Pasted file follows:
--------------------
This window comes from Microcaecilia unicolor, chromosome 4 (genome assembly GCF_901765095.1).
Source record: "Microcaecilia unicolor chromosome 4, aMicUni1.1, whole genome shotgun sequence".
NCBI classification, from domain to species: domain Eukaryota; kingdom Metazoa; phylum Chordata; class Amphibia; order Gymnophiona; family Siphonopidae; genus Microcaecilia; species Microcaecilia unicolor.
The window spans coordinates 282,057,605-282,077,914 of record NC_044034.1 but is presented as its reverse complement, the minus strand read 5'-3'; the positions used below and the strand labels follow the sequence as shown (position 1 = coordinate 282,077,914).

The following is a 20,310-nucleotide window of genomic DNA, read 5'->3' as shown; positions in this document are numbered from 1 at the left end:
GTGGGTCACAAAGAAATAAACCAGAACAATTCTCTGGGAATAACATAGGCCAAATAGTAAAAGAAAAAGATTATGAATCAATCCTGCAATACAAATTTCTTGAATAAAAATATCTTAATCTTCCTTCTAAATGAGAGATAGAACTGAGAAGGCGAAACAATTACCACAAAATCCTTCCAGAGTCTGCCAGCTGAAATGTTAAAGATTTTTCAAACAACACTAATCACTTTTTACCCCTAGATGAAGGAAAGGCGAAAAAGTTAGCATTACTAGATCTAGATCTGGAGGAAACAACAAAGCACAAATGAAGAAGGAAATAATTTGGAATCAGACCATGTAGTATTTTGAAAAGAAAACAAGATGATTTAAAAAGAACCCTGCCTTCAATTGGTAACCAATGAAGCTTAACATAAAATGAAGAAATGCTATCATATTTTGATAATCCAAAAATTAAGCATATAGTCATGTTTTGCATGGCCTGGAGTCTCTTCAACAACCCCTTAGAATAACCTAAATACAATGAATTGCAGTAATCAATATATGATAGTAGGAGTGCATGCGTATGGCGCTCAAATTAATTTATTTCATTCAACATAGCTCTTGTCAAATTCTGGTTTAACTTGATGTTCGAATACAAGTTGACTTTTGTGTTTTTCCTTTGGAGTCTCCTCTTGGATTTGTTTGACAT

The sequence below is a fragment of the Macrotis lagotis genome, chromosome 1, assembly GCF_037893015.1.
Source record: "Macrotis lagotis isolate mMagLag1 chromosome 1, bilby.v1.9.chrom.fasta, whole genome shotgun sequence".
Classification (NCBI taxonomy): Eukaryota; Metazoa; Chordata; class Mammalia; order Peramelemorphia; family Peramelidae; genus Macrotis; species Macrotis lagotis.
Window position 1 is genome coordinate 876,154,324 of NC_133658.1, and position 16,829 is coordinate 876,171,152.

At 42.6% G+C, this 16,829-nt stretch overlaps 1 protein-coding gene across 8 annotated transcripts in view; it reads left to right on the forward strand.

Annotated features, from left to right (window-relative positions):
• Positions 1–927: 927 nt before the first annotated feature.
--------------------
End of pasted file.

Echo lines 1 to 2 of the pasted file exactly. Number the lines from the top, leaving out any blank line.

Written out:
This window comes from Microcaecilia unicolor, chromosome 4 (genome assembly GCF_901765095.1).
Source record: "Microcaecilia unicolor chromosome 4, aMicUni1.1, whole genome shotgun sequence".